The statement that teen literature is no longer mostly for teenagers has almost become a catchphrase at this juncture. Children’s/Young Adult books were identified as the writing category with the solitary quickest growth rate by the Association of American Publishers just one year ago.
Harry Potter Series by J.K. Rowling
The experiences of Harry Potter, the Boy Who Lived, and his magical wand-wielding mates at Hogwarts. In addition to battling the schemes of the evil villain Voldemort and his Death Eaters, Harry, Ron, and Hermione will have to become experts in their fields.
The Hunger Games series by Suzanne Collins
A young girl is chosen to flee her impoverished neighborhood and take trips to the opulent Capitol for the brutal Hunger Games, which take place in the rubble of a fictional update of North America. Having won the Games, however, hardly increases Katniss Everdeen’s threat as Panem’s rigid structure of society starts to break down.
To Kill a Mockingbird by Harper Lee
Through the gaze of 6-year-old Scout Finch, writer Harper Lee examines ethnic animosity in the fictitious “tired old town” of Maycomb, Alabama. Scout and her mates gain knowledge about the discriminatory practices of African-Americans as her litigator dad, Atticus, tries to protect a black man charged with rape. They also gain knowledge about their enigmatic next-door neighbor, Boo Radley.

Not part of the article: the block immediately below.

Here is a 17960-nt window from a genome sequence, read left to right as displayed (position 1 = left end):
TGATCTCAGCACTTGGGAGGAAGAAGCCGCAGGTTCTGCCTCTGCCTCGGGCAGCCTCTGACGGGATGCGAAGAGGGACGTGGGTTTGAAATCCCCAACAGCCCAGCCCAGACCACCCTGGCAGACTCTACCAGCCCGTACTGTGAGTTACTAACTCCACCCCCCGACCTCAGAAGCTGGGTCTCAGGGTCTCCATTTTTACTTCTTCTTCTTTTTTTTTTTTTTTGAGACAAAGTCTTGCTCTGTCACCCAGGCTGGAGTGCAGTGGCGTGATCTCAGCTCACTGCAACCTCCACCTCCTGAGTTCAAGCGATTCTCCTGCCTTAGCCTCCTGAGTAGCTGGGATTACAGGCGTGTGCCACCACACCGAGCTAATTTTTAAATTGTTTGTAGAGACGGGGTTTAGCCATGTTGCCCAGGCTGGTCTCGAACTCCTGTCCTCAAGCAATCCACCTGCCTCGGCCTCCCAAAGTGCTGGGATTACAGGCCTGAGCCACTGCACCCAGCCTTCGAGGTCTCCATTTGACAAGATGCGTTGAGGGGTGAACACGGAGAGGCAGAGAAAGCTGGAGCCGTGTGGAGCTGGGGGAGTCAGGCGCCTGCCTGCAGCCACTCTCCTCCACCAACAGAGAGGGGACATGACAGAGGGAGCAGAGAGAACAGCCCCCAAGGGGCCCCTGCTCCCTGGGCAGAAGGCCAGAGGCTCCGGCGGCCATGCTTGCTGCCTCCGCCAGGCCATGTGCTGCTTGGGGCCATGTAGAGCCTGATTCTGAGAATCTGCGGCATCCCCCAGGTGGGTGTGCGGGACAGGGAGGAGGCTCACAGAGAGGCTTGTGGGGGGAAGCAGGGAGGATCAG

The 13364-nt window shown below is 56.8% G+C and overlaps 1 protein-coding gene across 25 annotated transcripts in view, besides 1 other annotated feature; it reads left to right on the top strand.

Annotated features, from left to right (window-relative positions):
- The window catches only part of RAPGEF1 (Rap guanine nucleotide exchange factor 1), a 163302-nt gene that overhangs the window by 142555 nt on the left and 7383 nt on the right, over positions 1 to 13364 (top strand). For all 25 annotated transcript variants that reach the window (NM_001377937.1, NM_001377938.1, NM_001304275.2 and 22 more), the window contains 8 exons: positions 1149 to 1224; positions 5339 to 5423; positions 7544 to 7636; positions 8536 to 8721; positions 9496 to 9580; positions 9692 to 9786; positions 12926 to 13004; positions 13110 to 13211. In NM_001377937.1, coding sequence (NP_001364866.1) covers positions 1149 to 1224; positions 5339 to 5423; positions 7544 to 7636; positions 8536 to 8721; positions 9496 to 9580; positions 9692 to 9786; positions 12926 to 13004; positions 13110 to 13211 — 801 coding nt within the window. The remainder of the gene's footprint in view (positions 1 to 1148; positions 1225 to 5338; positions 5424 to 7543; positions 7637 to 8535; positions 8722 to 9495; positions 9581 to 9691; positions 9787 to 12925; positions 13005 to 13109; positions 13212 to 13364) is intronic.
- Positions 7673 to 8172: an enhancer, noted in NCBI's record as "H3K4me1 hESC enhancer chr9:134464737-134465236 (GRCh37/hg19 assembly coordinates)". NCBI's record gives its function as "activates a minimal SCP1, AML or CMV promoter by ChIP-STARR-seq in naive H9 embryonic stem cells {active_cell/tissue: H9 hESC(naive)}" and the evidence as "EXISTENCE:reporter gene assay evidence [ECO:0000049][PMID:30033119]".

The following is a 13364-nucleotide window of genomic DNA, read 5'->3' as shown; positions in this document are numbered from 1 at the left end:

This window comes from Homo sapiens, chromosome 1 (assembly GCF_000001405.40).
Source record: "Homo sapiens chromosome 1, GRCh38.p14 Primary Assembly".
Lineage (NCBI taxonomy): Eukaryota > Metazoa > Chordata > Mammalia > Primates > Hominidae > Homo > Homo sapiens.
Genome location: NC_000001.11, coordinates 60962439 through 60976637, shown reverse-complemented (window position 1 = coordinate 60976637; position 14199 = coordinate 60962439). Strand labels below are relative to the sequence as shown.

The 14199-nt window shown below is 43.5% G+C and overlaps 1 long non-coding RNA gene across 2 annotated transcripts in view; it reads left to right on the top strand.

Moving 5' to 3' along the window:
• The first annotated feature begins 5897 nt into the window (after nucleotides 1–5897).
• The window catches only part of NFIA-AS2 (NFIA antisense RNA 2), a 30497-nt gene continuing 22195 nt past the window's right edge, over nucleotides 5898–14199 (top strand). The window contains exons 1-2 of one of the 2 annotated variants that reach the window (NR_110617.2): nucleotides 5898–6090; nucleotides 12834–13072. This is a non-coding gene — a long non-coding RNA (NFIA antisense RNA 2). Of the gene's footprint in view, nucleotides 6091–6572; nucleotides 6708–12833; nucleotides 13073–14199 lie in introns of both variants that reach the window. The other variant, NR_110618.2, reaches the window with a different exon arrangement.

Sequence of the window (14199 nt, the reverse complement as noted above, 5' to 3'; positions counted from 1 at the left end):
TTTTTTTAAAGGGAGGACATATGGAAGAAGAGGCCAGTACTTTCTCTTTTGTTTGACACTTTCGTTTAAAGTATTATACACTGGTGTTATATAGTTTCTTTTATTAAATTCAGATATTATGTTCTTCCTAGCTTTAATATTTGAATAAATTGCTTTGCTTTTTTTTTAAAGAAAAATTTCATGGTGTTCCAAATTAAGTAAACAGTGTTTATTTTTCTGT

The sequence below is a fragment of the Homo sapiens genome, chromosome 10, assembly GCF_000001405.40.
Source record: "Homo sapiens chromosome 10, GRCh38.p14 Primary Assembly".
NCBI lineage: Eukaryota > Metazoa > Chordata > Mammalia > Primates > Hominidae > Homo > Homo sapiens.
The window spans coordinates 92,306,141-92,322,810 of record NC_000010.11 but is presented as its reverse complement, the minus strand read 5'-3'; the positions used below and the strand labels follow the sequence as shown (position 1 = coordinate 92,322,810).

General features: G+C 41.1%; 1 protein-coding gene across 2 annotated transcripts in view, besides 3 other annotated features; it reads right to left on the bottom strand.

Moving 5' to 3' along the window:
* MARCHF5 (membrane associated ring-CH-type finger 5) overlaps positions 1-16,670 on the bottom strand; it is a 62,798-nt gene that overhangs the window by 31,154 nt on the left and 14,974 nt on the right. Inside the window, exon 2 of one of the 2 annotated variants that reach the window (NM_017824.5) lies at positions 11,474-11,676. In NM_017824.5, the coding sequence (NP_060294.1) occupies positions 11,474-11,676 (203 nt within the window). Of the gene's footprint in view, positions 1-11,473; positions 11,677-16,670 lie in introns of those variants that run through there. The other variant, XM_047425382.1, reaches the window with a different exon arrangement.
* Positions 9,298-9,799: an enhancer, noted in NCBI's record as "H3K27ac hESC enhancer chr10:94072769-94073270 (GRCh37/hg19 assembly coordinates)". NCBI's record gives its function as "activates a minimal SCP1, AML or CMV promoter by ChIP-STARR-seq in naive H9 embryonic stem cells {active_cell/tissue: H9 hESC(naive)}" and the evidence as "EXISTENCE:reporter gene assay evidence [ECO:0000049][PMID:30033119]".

John Green’s novel The Fault in Our Stars
Hazel has always been something other than a terminal, with her entire text having been written at the time of her diagnosis, notwithstanding the malignant cells medical breakthrough that has offered to her a couple of years ago. And though Hazel’s tale will soon be rebuilt from scratch when a stunning big reveal named Augustus Waters unexpectedly shows up at the Cancer Kid Support Group.
The Hobbit by J.R.R. Tolkien
An honorable, prosperous hobbit named Bilbo Baggins finds happiness in his cozy home till the day that roaming spellcaster Gandalf selects him to go on an excursion from where he could never possibly return.
Salinger’s The Catcher in the Rye
The great book about youthful Holden Caulfield’s disaffection with the grown-up world and its “disingenuousness,” which was written before the writer’s passing, would only increase in recognition with the passing of the author as well as scandal, as it is a favorite target of the censor board, who frequently use expletives and graphic content in their attempts to outlaw the novel.
Author J.R.R. Tolkien’s The Lord of the Rings
The War of the Ring, wherein Frodo the hobbit and his allies planned to sever the evil Ring of Power and create stability, is described in Tolkien’s highly influential three-volume iconic. Given that it gave rise to many of the most well-known and enduring archetypes in literary fiction, the adored miniseries continues to have a lasting influence.